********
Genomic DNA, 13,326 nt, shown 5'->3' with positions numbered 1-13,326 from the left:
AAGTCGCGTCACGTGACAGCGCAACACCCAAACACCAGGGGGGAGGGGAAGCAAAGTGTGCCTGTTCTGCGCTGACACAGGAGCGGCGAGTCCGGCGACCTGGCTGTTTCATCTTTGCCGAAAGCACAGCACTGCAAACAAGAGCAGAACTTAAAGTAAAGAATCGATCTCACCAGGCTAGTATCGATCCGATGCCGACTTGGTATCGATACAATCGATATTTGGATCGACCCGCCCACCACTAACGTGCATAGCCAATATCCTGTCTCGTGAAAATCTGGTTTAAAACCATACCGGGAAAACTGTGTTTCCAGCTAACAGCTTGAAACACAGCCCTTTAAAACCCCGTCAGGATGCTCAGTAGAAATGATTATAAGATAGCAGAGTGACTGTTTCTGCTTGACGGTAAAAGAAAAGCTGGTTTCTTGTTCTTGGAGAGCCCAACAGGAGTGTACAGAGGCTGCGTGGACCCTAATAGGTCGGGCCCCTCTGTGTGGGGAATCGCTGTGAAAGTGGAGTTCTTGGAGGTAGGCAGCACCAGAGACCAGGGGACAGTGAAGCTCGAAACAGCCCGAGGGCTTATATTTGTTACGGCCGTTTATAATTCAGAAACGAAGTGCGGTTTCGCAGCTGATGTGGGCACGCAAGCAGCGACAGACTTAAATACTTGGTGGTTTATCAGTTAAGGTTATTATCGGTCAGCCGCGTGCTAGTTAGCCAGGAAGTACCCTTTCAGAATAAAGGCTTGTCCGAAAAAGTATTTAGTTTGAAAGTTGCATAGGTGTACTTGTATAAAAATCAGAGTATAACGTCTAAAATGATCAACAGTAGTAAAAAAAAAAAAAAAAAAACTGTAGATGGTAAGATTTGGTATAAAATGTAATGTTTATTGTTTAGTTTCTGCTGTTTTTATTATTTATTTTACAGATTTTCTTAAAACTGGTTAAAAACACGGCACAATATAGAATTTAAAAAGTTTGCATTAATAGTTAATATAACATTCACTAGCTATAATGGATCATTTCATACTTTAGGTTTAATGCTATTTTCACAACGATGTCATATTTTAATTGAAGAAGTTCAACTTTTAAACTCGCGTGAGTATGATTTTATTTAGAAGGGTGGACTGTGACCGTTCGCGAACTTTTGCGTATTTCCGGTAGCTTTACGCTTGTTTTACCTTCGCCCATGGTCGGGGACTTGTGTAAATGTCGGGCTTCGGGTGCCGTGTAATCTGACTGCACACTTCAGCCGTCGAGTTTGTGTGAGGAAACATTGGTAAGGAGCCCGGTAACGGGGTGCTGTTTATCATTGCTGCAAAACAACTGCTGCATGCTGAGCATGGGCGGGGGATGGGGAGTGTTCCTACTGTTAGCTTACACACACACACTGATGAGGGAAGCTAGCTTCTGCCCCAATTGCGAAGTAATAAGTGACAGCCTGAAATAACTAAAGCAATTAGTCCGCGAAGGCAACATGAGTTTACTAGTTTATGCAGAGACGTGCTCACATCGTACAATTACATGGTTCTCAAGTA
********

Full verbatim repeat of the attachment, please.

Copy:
Genomic DNA, 13,326 nt, shown 5'->3' with positions numbered 1-13,326 from the left:
AAGTCGCGTCACGTGACAGCGCAACACCCAAACACCAGGGGGGAGGGGAAGCAAAGTGTGCCTGTTCTGCGCTGACACAGGAGCGGCGAGTCCGGCGACCTGGCTGTTTCATCTTTGCCGAAAGCACAGCACTGCAAACAAGAGCAGAACTTAAAGTAAAGAATCGATCTCACCAGGCTAGTATCGATCCGATGCCGACTTGGTATCGATACAATCGATATTTGGATCGACCCGCCCACCACTAACGTGCATAGCCAATATCCTGTCTCGTGAAAATCTGGTTTAAAACCATACCGGGAAAACTGTGTTTCCAGCTAACAGCTTGAAACACAGCCCTTTAAAACCCCGTCAGGATGCTCAGTAGAAATGATTATAAGATAGCAGAGTGACTGTTTCTGCTTGACGGTAAAAGAAAAGCTGGTTTCTTGTTCTTGGAGAGCCCAACAGGAGTGTACAGAGGCTGCGTGGACCCTAATAGGTCGGGCCCCTCTGTGTGGGGAATCGCTGTGAAAGTGGAGTTCTTGGAGGTAGGCAGCACCAGAGACCAGGGGACAGTGAAGCTCGAAACAGCCCGAGGGCTTATATTTGTTACGGCCGTTTATAATTCAGAAACGAAGTGCGGTTTCGCAGCTGATGTGGGCACGCAAGCAGCGACAGACTTAAATACTTGGTGGTTTATCAGTTAAGGTTATTATCGGTCAGCCGCGTGCTAGTTAGCCAGGAAGTACCCTTTCAGAATAAAGGCTTGTCCGAAAAAGTATTTAGTTTGAAAGTTGCATAGGTGTACTTGTATAAAAATCAGAGTATAACGTCTAAAATGATCAACAGTAGTAAAAAAAAAAAAAAAAAAACTGTAGATGGTAAGATTTGGTATAAAATGTAATGTTTATTGTTTAGTTTCTGCTGTTTTTATTATTTATTTTACAGATTTTCTTAAAACTGGTTAAAAACACGGCACAATATAGAATTTAAAAAGTTTGCATTAATAGTTAATATAACATTCACTAGCTATAATGGATCATTTCATACTTTAGGTTTAATGCTATTTTCACAACGATGTCATATTTTAATTGAAGAAGTTCAACTTTTAAACTCGCGTGAGTATGATTTTATTTAGAAGGGTGGACTGTGACCGTTCGCGAACTTTTGCGTATTTCCGGTAGCTTTACGCTTGTTTTACCTTCGCCCATGGTCGGGGACTTGTGTAAATGTCGGGCTTCGGGTGCCGTGTAATCTGACTGCACACTTCAGCCGTCGAGTTTGTGTGAGGAAACATTGGTAAGGAGCCCGGTAACGGGGTGCTGTTTATCATTGCTGCAAAACAACTGCTGCATGCTGAGCATGGGCGGGGGATGGGGAGTGTTCCTACTGTTAGCTTACACACACACACTGATGAGGGAAGCTAGCTTCTGCCCCAATTGCGAAGTAATAAGTGACAGCCTGAAATAACTAAAGCAATTAGTCCGCGAAGGCAACATGAGTTTACTAGTTTATGCAGAGACGTGCTCACATCGTACAATTACATGGTTCTCAAGTA